Japanese Calligraphy has been a fine art form for centuries. Known as ‘Shodo’, the history of this calligraphy has Chinese roots that were introduced into Japan at around 600 AD. At the start of calligraphy in China, it was used for inscribing bones with pictographs as a religious practice. This then evolved into a standardised script through the orders of the prime minister in the Chinese dynasty of Qin, Li Si. When calligraphy was standardised into a uniform script, rules of calligraphy were created: horizontal strokes were to be written before any other strokes, and characters were to be composed starting from top to bottom and left to right.
Traditionally, calligraphy was studied by Aristocrats and Samurais. In Japan, the oldest calligraphic text is in an inscription on the halo of the Medicine Buddha statue in the Horyu-ji Temple. In the Heian period, Chinese influences in calligraphy remained, as royalty, aristocracy, and court ladies studied calligraphy through copying Chinese poetry texts. In terms of style, calligraphy started off as featuring sharp, straight, and angular lines. However, when brushes and ink were introduced, these lines became curvaceous and thick.
There is a strong connection between Zen Buddhism and Japanese Calligraphy. For any piece of paper, no corrections can be made to brush strokes. Because of this, any lack of concentration or confidence can be detected in the work. Each aspect of Calligraphy represents the calligrapher at that given time. It was through Zen Buddhism that Japanese calligraphy absorbed a distinct aesthetic, which is often symbolised using the circle of enlightenment,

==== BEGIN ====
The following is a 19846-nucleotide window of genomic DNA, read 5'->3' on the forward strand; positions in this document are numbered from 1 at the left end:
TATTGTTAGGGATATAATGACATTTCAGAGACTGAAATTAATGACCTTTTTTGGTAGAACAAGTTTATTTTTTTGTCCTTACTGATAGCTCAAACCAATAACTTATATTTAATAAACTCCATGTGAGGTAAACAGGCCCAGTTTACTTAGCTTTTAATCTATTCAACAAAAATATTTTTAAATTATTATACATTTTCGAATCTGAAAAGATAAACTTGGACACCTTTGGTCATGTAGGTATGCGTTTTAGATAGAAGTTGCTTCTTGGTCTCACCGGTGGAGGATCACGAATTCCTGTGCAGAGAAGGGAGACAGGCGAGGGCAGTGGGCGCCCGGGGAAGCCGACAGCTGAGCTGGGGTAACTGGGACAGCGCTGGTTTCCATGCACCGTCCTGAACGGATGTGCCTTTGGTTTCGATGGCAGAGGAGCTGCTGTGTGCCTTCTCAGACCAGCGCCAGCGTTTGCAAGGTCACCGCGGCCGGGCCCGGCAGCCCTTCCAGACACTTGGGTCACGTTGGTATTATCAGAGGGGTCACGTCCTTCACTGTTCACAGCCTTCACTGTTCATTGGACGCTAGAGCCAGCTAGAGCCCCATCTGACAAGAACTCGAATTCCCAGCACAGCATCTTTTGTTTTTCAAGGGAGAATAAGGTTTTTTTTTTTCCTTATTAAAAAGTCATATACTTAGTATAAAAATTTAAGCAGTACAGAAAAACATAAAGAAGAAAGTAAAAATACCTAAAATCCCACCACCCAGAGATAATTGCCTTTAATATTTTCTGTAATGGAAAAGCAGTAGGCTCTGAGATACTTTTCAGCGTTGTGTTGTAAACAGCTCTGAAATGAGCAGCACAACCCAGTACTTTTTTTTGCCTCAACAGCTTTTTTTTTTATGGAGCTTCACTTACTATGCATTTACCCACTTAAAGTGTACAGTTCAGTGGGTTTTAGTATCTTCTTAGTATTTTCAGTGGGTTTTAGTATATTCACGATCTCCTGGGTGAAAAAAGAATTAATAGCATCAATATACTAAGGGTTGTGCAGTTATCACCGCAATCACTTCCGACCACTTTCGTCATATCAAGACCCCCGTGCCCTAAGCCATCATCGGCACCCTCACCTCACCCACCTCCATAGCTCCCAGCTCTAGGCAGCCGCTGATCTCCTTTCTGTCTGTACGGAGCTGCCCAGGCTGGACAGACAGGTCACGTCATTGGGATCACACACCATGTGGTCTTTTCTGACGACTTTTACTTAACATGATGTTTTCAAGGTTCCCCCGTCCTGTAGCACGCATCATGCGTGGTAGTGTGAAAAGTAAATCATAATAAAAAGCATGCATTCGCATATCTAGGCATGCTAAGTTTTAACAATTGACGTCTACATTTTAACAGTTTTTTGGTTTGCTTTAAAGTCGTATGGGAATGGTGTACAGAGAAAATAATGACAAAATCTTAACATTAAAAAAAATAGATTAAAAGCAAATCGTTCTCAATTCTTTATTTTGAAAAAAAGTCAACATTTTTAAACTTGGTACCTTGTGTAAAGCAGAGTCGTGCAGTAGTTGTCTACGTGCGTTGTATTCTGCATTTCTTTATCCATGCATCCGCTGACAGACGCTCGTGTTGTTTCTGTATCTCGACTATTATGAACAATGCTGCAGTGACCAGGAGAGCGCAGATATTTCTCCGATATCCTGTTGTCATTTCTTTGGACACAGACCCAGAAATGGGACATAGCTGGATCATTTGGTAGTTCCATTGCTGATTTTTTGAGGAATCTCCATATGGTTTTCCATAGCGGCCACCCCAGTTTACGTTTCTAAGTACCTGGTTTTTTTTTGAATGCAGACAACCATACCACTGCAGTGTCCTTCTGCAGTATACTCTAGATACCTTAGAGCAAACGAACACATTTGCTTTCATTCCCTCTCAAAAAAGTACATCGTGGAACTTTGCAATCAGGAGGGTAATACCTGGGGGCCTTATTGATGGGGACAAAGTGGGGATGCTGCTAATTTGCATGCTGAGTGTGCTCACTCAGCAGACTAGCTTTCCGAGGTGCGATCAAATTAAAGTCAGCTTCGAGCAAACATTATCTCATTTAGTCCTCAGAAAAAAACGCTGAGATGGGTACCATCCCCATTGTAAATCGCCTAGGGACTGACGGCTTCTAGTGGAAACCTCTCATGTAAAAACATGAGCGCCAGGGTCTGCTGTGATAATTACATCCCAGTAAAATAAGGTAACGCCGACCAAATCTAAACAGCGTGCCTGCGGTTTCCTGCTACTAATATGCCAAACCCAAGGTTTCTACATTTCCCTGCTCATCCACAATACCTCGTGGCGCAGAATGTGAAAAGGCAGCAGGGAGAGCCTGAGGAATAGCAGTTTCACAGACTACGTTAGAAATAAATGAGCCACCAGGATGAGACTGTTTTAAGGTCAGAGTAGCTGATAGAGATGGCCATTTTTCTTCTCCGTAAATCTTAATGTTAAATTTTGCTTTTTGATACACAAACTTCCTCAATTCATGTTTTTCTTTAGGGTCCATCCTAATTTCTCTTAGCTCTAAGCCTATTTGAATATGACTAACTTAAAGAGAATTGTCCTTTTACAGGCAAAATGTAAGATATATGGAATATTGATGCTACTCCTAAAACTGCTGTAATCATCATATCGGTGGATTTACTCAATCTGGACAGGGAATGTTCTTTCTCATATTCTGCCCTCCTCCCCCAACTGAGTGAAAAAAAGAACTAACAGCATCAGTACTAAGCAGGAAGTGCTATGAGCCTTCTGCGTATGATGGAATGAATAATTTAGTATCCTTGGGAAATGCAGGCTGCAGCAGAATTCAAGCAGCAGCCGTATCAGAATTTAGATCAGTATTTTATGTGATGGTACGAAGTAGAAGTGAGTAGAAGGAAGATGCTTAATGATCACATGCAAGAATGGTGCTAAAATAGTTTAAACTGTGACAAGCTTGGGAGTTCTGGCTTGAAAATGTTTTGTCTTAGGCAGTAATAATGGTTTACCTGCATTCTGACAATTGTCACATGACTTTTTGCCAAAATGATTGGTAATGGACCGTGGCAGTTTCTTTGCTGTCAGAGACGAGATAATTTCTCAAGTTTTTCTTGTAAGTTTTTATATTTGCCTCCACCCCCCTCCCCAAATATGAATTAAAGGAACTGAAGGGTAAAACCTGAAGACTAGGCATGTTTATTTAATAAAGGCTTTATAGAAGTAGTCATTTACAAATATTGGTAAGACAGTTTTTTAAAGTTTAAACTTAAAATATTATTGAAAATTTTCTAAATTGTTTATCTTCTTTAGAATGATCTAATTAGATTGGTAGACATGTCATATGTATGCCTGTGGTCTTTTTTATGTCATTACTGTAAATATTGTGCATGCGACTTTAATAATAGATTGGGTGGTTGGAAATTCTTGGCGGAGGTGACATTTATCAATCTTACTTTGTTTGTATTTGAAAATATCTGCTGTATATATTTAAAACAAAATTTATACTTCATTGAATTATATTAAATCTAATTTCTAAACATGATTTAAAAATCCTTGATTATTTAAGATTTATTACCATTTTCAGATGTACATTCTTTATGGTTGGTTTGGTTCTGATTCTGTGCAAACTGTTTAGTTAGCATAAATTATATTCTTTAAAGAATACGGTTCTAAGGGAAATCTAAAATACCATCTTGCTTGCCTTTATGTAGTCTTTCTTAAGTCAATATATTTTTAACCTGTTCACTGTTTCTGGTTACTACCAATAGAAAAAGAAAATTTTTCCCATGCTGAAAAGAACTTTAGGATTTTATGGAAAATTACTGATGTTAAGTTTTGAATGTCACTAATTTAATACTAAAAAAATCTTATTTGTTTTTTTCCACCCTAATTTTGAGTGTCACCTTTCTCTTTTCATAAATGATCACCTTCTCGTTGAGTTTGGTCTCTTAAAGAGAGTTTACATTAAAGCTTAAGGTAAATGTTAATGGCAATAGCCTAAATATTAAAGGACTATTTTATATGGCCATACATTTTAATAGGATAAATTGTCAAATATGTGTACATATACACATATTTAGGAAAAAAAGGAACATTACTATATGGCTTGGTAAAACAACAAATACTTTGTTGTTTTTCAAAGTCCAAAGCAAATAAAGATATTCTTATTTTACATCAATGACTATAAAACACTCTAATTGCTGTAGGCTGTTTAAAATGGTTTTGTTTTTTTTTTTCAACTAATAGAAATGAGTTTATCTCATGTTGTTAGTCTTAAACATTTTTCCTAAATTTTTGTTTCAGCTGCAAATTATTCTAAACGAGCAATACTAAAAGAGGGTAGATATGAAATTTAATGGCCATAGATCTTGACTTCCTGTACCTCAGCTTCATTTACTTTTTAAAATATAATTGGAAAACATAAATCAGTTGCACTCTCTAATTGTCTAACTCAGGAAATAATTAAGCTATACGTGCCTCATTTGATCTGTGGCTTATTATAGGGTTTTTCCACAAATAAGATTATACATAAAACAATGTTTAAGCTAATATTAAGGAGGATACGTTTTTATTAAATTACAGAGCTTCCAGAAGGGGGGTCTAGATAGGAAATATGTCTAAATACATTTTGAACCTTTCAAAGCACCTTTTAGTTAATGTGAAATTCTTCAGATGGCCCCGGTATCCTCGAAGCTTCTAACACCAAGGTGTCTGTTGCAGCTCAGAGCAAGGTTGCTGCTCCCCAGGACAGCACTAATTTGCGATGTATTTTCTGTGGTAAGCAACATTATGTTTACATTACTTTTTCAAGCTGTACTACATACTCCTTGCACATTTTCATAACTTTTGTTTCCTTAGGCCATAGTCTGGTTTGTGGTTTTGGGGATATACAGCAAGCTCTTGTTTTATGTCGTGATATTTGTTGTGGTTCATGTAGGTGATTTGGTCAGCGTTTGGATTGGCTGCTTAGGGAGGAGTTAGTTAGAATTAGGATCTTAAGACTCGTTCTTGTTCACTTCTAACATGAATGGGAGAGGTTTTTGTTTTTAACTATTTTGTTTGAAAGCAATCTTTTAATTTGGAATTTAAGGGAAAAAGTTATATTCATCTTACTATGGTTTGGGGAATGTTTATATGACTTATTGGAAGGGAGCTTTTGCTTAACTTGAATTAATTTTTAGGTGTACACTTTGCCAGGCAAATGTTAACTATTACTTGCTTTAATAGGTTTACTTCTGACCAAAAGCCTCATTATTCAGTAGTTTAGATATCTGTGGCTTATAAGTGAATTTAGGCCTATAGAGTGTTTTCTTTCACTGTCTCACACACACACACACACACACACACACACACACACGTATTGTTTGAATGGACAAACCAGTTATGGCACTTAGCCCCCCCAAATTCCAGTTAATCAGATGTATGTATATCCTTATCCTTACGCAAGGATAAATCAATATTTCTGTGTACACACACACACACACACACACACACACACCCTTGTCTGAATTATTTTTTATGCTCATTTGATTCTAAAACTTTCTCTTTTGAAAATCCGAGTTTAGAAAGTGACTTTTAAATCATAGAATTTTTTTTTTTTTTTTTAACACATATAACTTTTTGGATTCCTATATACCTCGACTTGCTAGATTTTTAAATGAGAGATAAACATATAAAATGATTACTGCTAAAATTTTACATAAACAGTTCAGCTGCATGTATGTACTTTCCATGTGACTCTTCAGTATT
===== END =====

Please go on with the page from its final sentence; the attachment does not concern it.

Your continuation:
Styles of Calligraphy
During the Heian period, Japan began to develop its own style of calligraphy. Although basic characters remained the same, there were aspects of pronunciation that could not be represented using the Chinese characters. There are three main styles of Calligraphy: Kaisho, Gyosho, and Sosho, Kaisho is the most common style of calligraphy and is a block style. Gyosho is a ‘running hand style’. And Sosho is a flowing and graceful style. Learners tend to start by practicing the Kaisho style, and then steps up to the Gyosho style and then Sosho style.
Calligraphy is taught in Japan’s elementary schools as a mandatory subject. Here, students are taught the basic penmanship of calligraphy. At the beginning of the year, an activity known as Kakizome often takes place in schools. This involves children symbolising their wishes for the new year using calligraphy. Considered an art subject, many students choose to take it as an optional subject, and some individuals even choose to go to special schools to learn the art, or participate in weekend/evening classes.
There are many Japanese Calligraphy artists that use Calligraphy as a form of beautiful expression. Saren Nagata
is a highly acclaimed Japanese Calligraphy artist, selling her works and displaying them in various exhibits.
If you’re feeling inspired and would like to try out calligraphy for yourself, we have a wonderful range of calligraphy materials
available. If you need any help or advice, do not hesitate to contact us